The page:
17 December 2010

Was Jesus Really Born in a Barn?

Of course, it is possible that Jesus was born in a barn, but I don't think he was.  At least, not the barn that you see in your imagination when you hear he was laid in a manger.

Why not?

The primary reason I don't think he was born in a barn is an obscure verse in the Old Testament, Micah 4:8.  Now, everybody knows Micah 5:2, the passage prophesying that the Messiah would be born in Bethlehem.  But Micah 4:8 is less well known.  It says,

And you, O tower of the flock,
        hill of the daughter of Zion,
    to you shall it come,
        the former dominion shall come,
        kingship for the daughter of Jerusalem.
 (Micah 4:8 ESV)

The phrase, 'tower of the flock' is migdol eder in Hebrew (I'm not a Hebrew expert, so I'm transliterating...you might find it under different transliterated spellings, such as migdal or edar, etc.).

It means, as the English text indicates, a watchtower for a flock of sheep.  It refers to an actual tower in an actual location just outside of Bethlehem.  It isn't so much the location as it is the purpose of the place that makes me think this was very possibly the birthplace of Christ.

The place was first mentioned in the bible in Genesis 35:21.  At this point in Genesis, Rachel dies giving birth to Benjamin.  She was buried very near the site of the tower.

Remember that at this time in history, the temple in Jerusalem, less than 5 miles away, was still standing, and sacrificial worship was in full practice.  The priests at the temple kept large flocks of sheep (and likely other sacrificial animals) for sale to those who needed them for temple worship.  These flocks were of course not kept at the temple (that would have been scandalous because of the odor and mess), but just outside Bethlehem.  It is these flocks to which I believe Luke refers in the nativity story (see Luke 2:8).  The flocks weren't simply allowed to roam around with no one keeping an eye on them.  The tower served as a place from which a few shepherds could keep an eye out for predatory animals, both four-legged and two-legged kinds.  It was supposedly about 20 to 25 feet tall, with an upper story and a lower story at ground level.  I've been told the foundation is still visible on a hillside just outside of Bethlehem today.

You may have heard it said that the nativity story is not believable because shepherds wouldn't have been out in the fields during the cold winter months that this time encompasses.  Private shepherds likely weren't.  However, the temple flocks were kept year-round, as sacrificial worship didn't take time off for cold seasons.  So these flocks were tended by shepherds on a year-round basis.

Since these animals were destined for sacrifice, they were specially cared for.  As you know from passages like Exodus 12:5, Leviticus 4:32, and Numbers 6:14 (there are many others), the sacrificial lamb was to be without blemish (a picture of the sinlessness of the Messiah; see 1 Peter 1:19).  One of the critical times for these animals was the first day or so of their lives.  They were prone to being damaged out in the fields as they stumbled about just after they were born, and any bumps and bruises at this tender age would likely show up as scars (blemishes) when they were old enough for temple worship.  In order to protect them, the shepherds brought the pregnant ewes into the ground floor of Migdol Eder where there was a special birthing room.  It was not like an ordinary stable, but was kept ceremonially clean by the temple priesthood.  When the ewes gave birth to the new lambs, the babies were wrapped in swaddling cloths, and laid in a manger (feed trough) for a few hours to protect them from any scarring accidents.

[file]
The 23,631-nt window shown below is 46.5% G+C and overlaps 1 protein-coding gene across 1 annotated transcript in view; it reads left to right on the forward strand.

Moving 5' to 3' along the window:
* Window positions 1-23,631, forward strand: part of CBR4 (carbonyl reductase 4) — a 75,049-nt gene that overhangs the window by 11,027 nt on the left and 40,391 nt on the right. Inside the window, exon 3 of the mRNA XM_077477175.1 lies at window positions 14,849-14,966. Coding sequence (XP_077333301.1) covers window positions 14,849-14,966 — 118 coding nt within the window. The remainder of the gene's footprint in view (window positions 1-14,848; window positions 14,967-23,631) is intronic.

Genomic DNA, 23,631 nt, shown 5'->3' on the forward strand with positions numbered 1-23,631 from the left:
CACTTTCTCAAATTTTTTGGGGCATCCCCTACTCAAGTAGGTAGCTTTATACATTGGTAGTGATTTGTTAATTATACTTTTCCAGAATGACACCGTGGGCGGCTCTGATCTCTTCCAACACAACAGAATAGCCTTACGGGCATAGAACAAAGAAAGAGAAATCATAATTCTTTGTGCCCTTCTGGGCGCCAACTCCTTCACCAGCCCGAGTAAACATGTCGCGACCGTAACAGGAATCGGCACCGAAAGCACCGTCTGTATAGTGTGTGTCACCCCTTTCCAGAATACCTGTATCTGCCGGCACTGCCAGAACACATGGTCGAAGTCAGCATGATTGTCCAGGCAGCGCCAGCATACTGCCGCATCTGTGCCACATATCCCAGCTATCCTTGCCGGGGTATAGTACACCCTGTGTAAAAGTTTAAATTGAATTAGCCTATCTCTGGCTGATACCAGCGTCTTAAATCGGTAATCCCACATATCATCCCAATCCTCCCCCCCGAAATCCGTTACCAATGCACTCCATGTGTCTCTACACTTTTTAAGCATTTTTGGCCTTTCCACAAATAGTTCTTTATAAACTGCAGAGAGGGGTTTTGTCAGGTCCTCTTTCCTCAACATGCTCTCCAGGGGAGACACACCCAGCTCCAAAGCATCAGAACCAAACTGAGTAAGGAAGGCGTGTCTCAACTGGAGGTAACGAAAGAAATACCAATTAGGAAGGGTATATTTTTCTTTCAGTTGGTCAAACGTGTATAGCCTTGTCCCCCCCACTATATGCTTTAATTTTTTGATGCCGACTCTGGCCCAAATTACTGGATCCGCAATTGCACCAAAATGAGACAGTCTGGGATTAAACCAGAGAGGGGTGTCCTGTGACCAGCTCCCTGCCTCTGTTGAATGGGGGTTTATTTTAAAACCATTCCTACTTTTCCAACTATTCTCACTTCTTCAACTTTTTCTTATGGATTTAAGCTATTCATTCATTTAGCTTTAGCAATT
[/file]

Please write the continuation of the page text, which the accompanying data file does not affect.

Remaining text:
If you read Luke 2 carefully, you see there isn't any information there as to the location of the Messiah.  So how did the shepherds in the fields know where to go and find him?  Note the sign given to them by the angel in Luke 2:12:  "And this will be a sign for you: you will find a baby wrapped in swaddling cloths and lying in a manger."  What was so unusual about a baby wrapped in swaddling cloths?  Nothing.  How could it be a sign of anything then?  The key was, "...and lying in a manger."  These shepherds, employees (as it were) of the temple, would have known instantly and exactly what and where the angel meant for them to go to find the newborn king.

So why is this important?  It matters in this sense:  everything in the Old Testament points toward the Messiah, the Christ.  The entire Jewish sacrificial system was a type or shadow of the one sufficient sacrifice to come- the son of God.  The laying of the sacrificial lambs in mangers, wrapped in swaddling cloths, is just one more proof of the reality and authenticity of Jesus as the Messiah, the final lamb and sacrifice which would take away the sins of the world (John 1:29).

There is much more to say on this topic, but I'm trying to keep this at a readable length.  If you google 'migdol eder' (and variant spellings) you can find all sorts of variations on the idea, some more credible than others; many which include much more scriptural support than I have.

Migdol Eder as the birthplace of Christ is an idea worth considering.


  1. Very Interesting. I'm going to look into this further. Thanks for the info.

  2. Yes, it is worth digging into. Let me know if you find new information that's been posted in the last year or so...which is newer than what I've run across.


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